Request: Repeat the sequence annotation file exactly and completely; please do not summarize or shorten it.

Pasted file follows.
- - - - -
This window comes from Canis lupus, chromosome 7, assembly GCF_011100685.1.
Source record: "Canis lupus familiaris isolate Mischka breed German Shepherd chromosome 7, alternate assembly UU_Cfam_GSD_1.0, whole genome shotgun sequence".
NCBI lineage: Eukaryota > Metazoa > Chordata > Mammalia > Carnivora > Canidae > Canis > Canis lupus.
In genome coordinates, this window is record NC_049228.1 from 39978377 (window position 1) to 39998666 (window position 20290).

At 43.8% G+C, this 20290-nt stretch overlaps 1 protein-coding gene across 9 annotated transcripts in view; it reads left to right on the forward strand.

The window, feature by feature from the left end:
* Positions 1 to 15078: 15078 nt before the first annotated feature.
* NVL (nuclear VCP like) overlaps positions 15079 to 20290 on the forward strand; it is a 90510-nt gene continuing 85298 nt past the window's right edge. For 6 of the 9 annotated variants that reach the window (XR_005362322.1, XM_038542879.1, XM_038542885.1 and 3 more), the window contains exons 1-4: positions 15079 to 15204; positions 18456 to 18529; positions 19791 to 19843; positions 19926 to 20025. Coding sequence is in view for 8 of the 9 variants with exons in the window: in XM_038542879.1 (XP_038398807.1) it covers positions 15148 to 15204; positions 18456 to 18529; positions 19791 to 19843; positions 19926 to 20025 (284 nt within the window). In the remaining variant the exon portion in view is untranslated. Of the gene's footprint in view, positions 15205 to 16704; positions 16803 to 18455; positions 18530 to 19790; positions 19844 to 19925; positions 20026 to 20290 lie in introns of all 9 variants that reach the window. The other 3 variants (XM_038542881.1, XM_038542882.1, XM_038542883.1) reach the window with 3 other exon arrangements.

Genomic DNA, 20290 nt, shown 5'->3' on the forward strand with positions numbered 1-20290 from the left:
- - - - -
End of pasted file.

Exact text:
This window comes from Canis lupus, chromosome 7, assembly GCF_011100685.1.
Source record: "Canis lupus familiaris isolate Mischka breed German Shepherd chromosome 7, alternate assembly UU_Cfam_GSD_1.0, whole genome shotgun sequence".
NCBI lineage: Eukaryota > Metazoa > Chordata > Mammalia > Carnivora > Canidae > Canis > Canis lupus.
In genome coordinates, this window is record NC_049228.1 from 39978377 (window position 1) to 39998666 (window position 20290).

At 43.8% G+C, this 20290-nt stretch overlaps 1 protein-coding gene across 9 annotated transcripts in view; it reads left to right on the forward strand.

The window, feature by feature from the left end:
* Positions 1 to 15078: 15078 nt before the first annotated feature.
* NVL (nuclear VCP like) overlaps positions 15079 to 20290 on the forward strand; it is a 90510-nt gene continuing 85298 nt past the window's right edge. For 6 of the 9 annotated variants that reach the window (XR_005362322.1, XM_038542879.1, XM_038542885.1 and 3 more), the window contains exons 1-4: positions 15079 to 15204; positions 18456 to 18529; positions 19791 to 19843; positions 19926 to 20025. Coding sequence is in view for 8 of the 9 variants with exons in the window: in XM_038542879.1 (XP_038398807.1) it covers positions 15148 to 15204; positions 18456 to 18529; positions 19791 to 19843; positions 19926 to 20025 (284 nt within the window). In the remaining variant the exon portion in view is untranslated. Of the gene's footprint in view, positions 15205 to 16704; positions 16803 to 18455; positions 18530 to 19790; positions 19844 to 19925; positions 20026 to 20290 lie in introns of all 9 variants that reach the window. The other 3 variants (XM_038542881.1, XM_038542882.1, XM_038542883.1) reach the window with 3 other exon arrangements.

Genomic DNA, 20290 nt, shown 5'->3' on the forward strand with positions numbered 1-20290 from the left: